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By Jay Forte, Contributing Reporter

RIO DE JANEIRO, BRAZIL – In another series of political maneuvers, the vice president of Brazil, Michel Temer, who is also the president of the largest political party PMDB, has resigned as the leader of the PMDB. Analysts see this as a way to shield the party from the negative backlash of impeachment proceedings that are underway regarding the 2014 presidential race.

Brazil, Temer, Rio de Janeiro, Brazil News, President, Dilma, Rousseff, impeachment
Brazil’s VP Michel Temer, formerly the head of the PMDB party will take over if President Rousseff is impeached, photo by Tania Rego/AgBr.

On Monday (April 4th) Temer was formally accused of illegal financial management during the 2014 presidential campaign, along with the President Dilma Rousseff. To date, nine requests for impeachment have been presented to the House, seven against President Rousseff and two against Vice President Temer, filed by the scandal embroiled Chamber President, Eduardo Cunha (PMDB).

At the same time, the PMDB has broken from the alliance with the Rousseff’s ruling Workers’ Party (PT) party last week. The PMDB has currently 68 representatives in Congress’ Lower House and eighteen senators, in addition to seven state governors.

Neil Shearing, of Capital Economics shares, “Mr. Temer’s decision to step down as leader of the PMBD, which last week broke from the coalition supporting President Rousseff, initially seemed a surprise. After all, as VP he would assume the presidency should Ms. Rousseff herself be removed from office – and the PMDB’s decision to exit the coalition last week makes that increasingly likely.”

Yet added, “The announcement shortly after that Mr. Temer himself would now be subject to impeachment proceedings helps to clear things up. As things stand, it seems that Mr. Temer has fallen on his sword to try to insulate his party from the fallout.”

The same Eduardo Cunha filing impeachment requests, said yesterday (April 5th) that the request for Temer’s resignation from the president of the PMDB will allow the party to react politically after he left the government to the criticism that has been the target of by the PT especially.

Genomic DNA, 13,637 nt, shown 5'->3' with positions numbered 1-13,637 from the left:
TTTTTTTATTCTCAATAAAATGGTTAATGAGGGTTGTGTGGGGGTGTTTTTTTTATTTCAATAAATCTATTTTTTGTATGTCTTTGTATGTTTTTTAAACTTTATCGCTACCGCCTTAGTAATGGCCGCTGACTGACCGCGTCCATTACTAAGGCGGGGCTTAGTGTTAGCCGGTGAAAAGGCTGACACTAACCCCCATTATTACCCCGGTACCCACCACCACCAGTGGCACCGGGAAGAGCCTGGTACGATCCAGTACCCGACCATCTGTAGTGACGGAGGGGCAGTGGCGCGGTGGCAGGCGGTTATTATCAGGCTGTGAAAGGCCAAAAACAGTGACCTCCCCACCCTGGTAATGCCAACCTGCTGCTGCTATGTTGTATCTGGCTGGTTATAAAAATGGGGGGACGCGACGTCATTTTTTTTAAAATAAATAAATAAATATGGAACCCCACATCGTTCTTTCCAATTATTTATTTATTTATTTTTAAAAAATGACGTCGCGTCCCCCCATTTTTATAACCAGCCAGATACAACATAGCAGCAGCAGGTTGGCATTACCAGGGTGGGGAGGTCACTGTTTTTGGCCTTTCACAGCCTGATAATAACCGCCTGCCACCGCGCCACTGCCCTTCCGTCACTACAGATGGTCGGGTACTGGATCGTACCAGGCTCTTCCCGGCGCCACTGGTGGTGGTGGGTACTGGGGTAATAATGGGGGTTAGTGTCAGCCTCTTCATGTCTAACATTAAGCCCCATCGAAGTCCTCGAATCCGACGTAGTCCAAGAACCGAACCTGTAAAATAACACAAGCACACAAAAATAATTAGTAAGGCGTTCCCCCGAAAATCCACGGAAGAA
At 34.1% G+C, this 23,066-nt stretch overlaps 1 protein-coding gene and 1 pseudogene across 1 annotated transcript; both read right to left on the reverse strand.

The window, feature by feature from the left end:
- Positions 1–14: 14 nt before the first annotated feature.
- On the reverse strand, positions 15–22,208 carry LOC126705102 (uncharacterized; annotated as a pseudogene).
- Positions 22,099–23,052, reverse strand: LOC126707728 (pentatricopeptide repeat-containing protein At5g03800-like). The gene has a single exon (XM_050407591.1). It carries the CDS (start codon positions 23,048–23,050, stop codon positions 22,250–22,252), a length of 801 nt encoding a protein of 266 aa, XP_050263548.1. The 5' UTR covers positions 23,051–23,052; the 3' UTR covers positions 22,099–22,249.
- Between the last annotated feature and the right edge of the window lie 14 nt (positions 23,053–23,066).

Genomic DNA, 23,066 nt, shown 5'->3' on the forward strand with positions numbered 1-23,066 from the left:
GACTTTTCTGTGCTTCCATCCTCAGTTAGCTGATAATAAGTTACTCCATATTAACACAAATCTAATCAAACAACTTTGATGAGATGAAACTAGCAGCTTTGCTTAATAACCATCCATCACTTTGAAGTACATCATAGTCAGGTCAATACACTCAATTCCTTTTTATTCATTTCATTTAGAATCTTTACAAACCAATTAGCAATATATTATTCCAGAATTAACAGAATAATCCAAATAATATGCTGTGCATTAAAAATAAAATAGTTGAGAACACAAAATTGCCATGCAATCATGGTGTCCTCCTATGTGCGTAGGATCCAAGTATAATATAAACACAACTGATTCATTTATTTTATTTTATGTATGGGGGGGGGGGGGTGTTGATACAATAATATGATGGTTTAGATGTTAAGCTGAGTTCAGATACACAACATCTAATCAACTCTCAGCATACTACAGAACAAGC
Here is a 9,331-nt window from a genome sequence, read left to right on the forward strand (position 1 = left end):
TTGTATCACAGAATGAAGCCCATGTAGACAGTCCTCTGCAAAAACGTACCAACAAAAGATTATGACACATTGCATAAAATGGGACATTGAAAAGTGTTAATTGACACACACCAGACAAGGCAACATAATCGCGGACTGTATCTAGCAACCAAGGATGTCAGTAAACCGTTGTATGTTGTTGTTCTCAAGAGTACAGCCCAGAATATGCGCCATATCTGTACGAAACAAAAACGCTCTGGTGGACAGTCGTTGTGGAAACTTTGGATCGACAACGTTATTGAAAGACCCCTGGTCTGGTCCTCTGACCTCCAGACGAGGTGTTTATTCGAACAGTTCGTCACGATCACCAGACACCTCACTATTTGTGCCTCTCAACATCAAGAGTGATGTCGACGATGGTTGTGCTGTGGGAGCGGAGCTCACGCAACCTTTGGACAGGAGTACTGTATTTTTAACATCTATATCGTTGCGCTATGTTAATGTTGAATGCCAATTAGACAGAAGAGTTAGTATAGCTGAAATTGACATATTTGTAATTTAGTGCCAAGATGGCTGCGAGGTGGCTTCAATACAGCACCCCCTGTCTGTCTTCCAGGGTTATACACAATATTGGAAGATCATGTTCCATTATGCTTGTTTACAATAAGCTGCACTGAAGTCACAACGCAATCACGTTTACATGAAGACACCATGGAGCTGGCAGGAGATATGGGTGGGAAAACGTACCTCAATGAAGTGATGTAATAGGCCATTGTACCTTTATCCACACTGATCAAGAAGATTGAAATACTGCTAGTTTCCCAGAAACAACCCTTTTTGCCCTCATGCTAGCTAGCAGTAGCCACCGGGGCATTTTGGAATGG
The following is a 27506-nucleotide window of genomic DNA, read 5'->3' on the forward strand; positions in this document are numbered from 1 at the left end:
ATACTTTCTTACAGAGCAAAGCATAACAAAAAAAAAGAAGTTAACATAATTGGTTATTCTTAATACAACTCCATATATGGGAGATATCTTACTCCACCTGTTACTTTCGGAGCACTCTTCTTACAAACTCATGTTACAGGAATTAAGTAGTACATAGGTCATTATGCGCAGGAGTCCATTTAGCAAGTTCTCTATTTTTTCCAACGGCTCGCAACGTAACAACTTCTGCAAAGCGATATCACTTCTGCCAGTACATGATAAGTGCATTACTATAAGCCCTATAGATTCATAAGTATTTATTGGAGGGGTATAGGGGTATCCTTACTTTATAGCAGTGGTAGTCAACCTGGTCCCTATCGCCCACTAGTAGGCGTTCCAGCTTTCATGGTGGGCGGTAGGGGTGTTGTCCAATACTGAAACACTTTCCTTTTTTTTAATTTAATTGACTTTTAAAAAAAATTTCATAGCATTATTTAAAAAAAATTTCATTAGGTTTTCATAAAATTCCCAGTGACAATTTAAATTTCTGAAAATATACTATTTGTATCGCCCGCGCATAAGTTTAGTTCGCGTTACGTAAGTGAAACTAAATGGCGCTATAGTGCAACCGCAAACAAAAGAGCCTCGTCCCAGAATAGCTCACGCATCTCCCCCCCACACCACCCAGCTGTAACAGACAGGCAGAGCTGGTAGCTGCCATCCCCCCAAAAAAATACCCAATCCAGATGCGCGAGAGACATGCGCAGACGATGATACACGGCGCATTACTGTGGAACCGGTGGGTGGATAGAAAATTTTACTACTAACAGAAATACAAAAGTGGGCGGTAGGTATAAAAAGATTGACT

Chamber President, Eduardo Cunha, Rio de Janeiro, Brazil, Brazil News
Chamber President, Eduardo Cunha tried to explain the resignation of Michel Temer as head of the PMDB, photo by Valter Campanato/Agência Brasil.

With the resignation of Temer, the leadership of the political party will go to the first vice president of the PMDB, Senator Romero Jucá. In a speech on the Senate floor, Jucá said the move was necessary. “Our president, the vice president Michel Temer in recent days was the victim of a series of attacks.”

Continuing, “A series of manipulations, sophistry, frames and aggression, and was in a difficult situation because, while it is vice President of the Republic, with all the institutional power it has, is also president of the PMDB, and, in theory, would have to come down to the debate, would have exposed positions, and more than that, would have to fight.”

On the other side of the face-off, this past Monday, former President Luiz Inácio “Lula” da Silva suggested that Vice President Michel Temer should “go campaigning for votes on the streets” if he wants to become Brazil’s president, in a rebuke of Temer’s stance on the impeachment case against President Dilma Rousseff.

“I have nothing against Michel Temer. Only I would tell him, ‘If you want to be the president, run for an election, man. Go campaigning for votes on the streets,” Lula said to a crowd of supporters. Lula is himself under investigation in the Lava Jato (Carwash) mega-corruption scandal.

Analyst Neil Shearing admits, “What happens next is uncertain. The charges against Mr Temer are similar to those facing President Rousseff – namely that he was complicit in a move by the Rousseff administration to doctor the fiscal accounts, which would violate Brazil’s constitution.”

Speaking about the economic outlook and financial markets, he adds, “Even so, today’s developments further muddy the political outlook in Brazil. It still seems more likely than not, in our view, that President Rousseff will not see out her full term in office. The question – as we’ve emphasized all along – is what comes next.”

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